Tess Stahl, MS Student

Biological Sciences: Agricultural Sciences - MSTess Stahl, MS Student

Dr. Peter Erickson

: Dairy Nutrition: Sodium butyrate and Monensin supplementation to postweaned dairy calves

Digestion in ruminants helps dairy calves (and cows), through the complex rumen, to use feeds in ways that help them grow faster. Helping the calf reach their correct body size efficiently can help the farmer; if you find a way to feed calves a proper diet while ensuring they are growing taller and heavier during a shorter duration of their lifetime, you can: get this heifer bred on time, have them continue this rate of growth throughout pregnancy, and get them producing milk (since milk = money).

The addition of sodium butyrate added in milk replacer fed to calves has been shown to help increase the development of the rumen, thus increasing calves body weight at a faster rate. It even has been done in older calves/heifers with the same results; specifically done here by Emily Rice (M.S. Thesis 2017), where she looked at different concentrations of sodium butyrate (SB) supplemented in the heifer’s diet on a g/kg body weight amount. Results of this indicated that as SB increased in the diet, dry matter intake was unchanged. However, overall weight gain and average daily gain increased with an increase in SB, overall showing an improvement in feed efficiency with no negative effects seen in the calves. It is because of these results that the researcher inferred SB acts in the gut of the calf producing responses like those seen when monensin is fed to cattle.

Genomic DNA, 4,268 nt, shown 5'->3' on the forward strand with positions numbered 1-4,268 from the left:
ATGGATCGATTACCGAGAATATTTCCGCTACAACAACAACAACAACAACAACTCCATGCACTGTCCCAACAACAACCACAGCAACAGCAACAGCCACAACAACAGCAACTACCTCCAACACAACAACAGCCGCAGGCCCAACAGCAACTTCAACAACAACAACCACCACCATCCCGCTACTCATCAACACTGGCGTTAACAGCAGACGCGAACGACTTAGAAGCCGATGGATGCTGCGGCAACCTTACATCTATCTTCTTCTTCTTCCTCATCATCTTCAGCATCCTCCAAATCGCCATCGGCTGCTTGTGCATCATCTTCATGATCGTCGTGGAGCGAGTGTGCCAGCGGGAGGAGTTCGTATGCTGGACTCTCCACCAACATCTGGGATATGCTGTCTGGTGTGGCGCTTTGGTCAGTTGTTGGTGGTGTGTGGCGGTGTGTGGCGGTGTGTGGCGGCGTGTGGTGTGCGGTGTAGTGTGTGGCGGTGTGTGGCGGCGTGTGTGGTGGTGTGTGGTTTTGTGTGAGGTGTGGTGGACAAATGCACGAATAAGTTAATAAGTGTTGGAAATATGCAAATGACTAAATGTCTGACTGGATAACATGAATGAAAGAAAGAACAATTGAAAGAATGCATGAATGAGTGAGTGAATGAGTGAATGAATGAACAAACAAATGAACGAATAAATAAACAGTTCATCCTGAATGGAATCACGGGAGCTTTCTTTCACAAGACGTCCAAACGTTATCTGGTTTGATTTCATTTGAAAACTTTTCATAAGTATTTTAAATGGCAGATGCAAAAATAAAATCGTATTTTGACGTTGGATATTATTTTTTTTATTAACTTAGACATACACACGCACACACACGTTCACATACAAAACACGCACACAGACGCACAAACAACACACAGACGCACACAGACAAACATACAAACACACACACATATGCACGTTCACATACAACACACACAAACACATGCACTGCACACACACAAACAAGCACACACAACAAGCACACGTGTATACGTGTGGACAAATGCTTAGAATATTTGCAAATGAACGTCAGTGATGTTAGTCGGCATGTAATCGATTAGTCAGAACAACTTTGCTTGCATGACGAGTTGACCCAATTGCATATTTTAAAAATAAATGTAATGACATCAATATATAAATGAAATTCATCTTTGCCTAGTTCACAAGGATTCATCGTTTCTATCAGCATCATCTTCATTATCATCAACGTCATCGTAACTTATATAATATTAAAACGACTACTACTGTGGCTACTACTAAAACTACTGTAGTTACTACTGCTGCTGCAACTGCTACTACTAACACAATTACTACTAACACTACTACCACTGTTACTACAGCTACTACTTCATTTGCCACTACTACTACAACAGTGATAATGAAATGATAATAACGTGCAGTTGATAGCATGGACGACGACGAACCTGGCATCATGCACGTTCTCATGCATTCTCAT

These studies have lead me to my current research: this study will look at additions of sodium butyrate and compare it to a similar product on the market called monensin. We aim to see if SB is an effective replacement for monensin for aiding in nutrient absorption through altering the rumen environment and prevention of coccidiosis.